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Date:   Thu, 28 May 2020 07:22:25 +0200
From:   Paolo Bonzini <>
To:     David Ahern <>, Jakub Kicinski <>,
        Emanuele Giuseppe Esposito <>
        Christian Borntraeger <>,
        Jim Mattson <>,
        Alexander Viro <>,
        Emanuele Giuseppe Esposito <>,
        David Rientjes <>,
        Jonathan Adams <>,,,,,,,,,,
        Andrew Lunn <>
Subject: Re: [PATCH v3 0/7] Statsfs: a new ram-based file system for Linux
 kernel statistics

On 28/05/20 00:21, David Ahern wrote:
> On 5/27/20 3:07 PM, Paolo Bonzini wrote:
>> I see what you meant now.  statsfs can also be used to enumerate objects
>> if one is so inclined (with the prototype in patch 7, for example, each
>> network interface becomes a directory).
> there are many use cases that have 100's to 1000's have network devices.
> Having a sysfs entry per device already bloats memory usage for these
> use cases; another filesystem with an entry per device makes that worse.
> Really the wrong direction for large scale systems.

Hi David,

IMO the important part for now is having a flexible kernel API for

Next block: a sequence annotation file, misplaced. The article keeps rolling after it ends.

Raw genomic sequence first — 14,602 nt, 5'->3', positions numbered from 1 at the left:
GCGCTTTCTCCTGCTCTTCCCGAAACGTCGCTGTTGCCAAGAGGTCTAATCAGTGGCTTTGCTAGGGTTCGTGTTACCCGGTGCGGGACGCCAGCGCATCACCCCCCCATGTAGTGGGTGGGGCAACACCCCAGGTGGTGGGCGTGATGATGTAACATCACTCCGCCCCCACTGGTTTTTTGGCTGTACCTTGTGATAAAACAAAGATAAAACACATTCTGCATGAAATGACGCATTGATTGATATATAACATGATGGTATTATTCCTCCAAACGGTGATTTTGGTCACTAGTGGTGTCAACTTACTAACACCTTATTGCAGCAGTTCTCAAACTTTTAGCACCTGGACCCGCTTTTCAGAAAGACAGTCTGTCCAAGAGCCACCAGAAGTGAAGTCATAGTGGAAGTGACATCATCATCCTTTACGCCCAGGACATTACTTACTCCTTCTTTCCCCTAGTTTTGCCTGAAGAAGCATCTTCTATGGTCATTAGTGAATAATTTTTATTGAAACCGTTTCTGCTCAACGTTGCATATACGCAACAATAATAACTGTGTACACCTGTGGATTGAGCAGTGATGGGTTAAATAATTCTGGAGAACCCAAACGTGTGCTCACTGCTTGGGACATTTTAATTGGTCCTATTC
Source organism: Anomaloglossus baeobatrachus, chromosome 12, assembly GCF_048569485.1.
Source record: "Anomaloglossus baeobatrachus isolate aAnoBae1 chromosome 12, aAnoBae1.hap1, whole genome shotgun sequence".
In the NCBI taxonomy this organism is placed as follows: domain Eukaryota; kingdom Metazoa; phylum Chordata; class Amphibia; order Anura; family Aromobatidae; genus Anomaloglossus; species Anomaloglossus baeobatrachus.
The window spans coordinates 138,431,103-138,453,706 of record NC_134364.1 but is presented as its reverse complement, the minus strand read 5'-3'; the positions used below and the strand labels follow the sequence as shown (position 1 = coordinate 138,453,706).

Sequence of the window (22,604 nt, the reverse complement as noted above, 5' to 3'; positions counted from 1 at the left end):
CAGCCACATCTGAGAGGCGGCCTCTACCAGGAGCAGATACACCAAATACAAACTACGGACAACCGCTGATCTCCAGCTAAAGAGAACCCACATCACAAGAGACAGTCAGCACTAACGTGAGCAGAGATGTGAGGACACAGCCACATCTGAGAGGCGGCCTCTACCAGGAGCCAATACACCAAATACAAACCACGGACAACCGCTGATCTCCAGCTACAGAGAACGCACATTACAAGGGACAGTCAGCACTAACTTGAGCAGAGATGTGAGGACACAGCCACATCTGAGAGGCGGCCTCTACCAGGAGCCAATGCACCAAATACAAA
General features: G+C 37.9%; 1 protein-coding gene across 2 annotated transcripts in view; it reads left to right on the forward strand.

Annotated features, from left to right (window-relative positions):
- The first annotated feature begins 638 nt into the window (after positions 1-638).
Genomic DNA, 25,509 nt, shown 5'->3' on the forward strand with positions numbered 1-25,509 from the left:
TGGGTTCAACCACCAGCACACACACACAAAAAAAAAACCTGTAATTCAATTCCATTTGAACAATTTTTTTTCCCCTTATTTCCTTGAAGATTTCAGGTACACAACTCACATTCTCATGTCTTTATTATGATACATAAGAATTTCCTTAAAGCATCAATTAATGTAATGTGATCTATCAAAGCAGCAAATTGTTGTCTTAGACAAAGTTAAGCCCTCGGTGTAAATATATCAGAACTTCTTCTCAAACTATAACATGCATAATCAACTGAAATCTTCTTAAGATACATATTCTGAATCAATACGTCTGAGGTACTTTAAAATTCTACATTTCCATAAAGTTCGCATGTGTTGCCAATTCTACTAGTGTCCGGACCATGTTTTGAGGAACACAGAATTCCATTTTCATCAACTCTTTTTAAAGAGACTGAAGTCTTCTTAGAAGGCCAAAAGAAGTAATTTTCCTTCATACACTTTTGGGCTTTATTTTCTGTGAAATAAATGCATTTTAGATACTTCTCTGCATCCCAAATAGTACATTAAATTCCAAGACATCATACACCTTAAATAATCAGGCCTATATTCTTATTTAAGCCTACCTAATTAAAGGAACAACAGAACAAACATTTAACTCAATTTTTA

exposing statistics across multiple subsystems, so that they can be
harvested in an efficient way.  The userspace API is secondary, and
multiple APIs can be added to cater for different usecases.

For example, as of the first five patches the memory usage is the same
as what is now in the mainline kernel, since all the patchset does is
take existing debugfs inodes and move them to statsfs.  I agree that, if
the concept is extended to the whole kernel, scalability and memory
usage becomes an issue; and indeed, the long-term plan is to support a
binary format that is actually _more_ efficient than the status quo for
large scale systems.

In the meanwhile, the new filesystem can be disabled (see the difference
between "STATS_FS" and "STATS_FS_API") if it imposes undesirable overhead.



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